…”And Jesus Christ calls [Pergamum] the very throne of Satan. I believe this is actually the sign of the conflict between Revelation and civilization. Here Jesus is the bearer of the sword. There is no synthesis or reconciliation possible between Revelation and the great works of human civilization.
“Certainly this church is good in that it remains attached to the name of Jesus Christ, which is to say that it rejects the imperial cult… This church refuses to compromise in that which concerns the Lordship of Jesus Christ. Nevertheless the church is judged severely because it tolerates false doctrines….As far as prostitution is concerned, that means either it is a matter of sacred prostitution or else that there is found here again the image common to the Old Testament according to which to go toward idols is a prostitution. In any case… the accent is then put upon doctrine and the way in which it is practiced. Works do not suffice nor faith (confessed in a formula.) An exact doctrine that permits having an exact practice is also necessary[!!!] … And we find ourselves confronted by the difficult duty of excluding from the church those who have a theology of compromise with the world (under its various aspects, all more or less religious.)
…”As far as the new name is concerned, engraved upon the white stone, it is not the name of the individual, nor the baptismal name, but very clearly the name of the Lord, known individually as truth. And we find the mystery of the transformation of the person: there is a new name upon the stone that no one knows except the one who receives it. And nevertheless we know, obviously, the name of Jesus Christ! But are we certain of knowing who Jesus was? And then it is the name that each risen one receives; it is total communion with Jesus Christ. Then if the name is the expression of the spiritual being, do we know exactly who we will be when our heart of stone is replaced by a heart of flesh?…”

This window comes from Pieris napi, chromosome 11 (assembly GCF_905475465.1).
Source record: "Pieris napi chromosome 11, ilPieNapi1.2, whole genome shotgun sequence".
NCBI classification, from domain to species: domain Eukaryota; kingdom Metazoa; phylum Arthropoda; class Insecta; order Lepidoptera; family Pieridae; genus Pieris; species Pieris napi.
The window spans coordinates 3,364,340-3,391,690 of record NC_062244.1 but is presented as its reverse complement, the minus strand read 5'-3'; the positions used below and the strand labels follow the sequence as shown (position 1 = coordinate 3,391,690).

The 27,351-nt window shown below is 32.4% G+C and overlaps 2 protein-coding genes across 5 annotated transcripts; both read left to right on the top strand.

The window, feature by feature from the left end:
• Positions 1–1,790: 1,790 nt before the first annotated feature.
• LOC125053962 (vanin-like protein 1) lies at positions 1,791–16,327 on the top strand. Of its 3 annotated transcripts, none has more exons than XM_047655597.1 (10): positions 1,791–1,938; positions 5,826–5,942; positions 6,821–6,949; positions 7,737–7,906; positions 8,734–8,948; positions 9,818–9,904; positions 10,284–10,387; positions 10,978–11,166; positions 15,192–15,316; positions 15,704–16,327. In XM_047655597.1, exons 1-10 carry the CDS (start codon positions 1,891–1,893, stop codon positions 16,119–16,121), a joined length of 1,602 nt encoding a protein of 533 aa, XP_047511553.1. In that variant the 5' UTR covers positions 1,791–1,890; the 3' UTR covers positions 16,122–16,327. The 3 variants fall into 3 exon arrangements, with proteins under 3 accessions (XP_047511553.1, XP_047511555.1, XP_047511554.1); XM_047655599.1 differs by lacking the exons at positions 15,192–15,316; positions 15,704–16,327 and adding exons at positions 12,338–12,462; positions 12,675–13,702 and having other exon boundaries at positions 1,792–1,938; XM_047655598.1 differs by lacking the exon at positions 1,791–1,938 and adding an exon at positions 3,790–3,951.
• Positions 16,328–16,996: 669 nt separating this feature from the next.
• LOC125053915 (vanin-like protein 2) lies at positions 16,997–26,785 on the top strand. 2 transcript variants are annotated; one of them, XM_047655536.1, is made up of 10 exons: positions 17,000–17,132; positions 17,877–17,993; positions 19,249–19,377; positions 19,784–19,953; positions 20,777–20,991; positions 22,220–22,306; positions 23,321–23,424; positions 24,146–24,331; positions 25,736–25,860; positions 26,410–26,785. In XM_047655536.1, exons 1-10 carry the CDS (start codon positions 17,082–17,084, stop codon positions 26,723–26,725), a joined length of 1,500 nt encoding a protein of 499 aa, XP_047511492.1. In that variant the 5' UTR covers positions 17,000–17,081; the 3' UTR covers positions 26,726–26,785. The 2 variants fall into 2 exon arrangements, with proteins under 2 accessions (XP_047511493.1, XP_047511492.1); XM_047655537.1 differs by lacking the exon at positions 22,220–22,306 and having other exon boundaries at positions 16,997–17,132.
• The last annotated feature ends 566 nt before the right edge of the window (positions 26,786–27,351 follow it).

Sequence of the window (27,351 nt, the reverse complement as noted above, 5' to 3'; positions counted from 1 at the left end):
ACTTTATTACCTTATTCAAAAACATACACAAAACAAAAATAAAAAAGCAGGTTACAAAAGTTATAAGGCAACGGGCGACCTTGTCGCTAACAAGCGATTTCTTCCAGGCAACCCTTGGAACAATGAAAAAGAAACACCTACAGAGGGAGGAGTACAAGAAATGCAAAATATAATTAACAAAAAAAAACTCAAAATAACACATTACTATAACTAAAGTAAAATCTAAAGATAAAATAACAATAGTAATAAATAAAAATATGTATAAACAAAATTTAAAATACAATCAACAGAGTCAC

I know, while I count us all friends, we aren’t all Friends here. But I want to emphasize that this does have implications for the theory and practice of Quakerism. As Robert Griswold pointed out eloquently in his recent Pendle Hill Pamphlet, our movement is not supposed to be about doctrines, but about our experience of spiritual truth. But in (rightly) refusing to impose doctrines on one another, we have somehow lost our ability to proclaim the reality and primacy of the spiritual world.
How will this be worked out?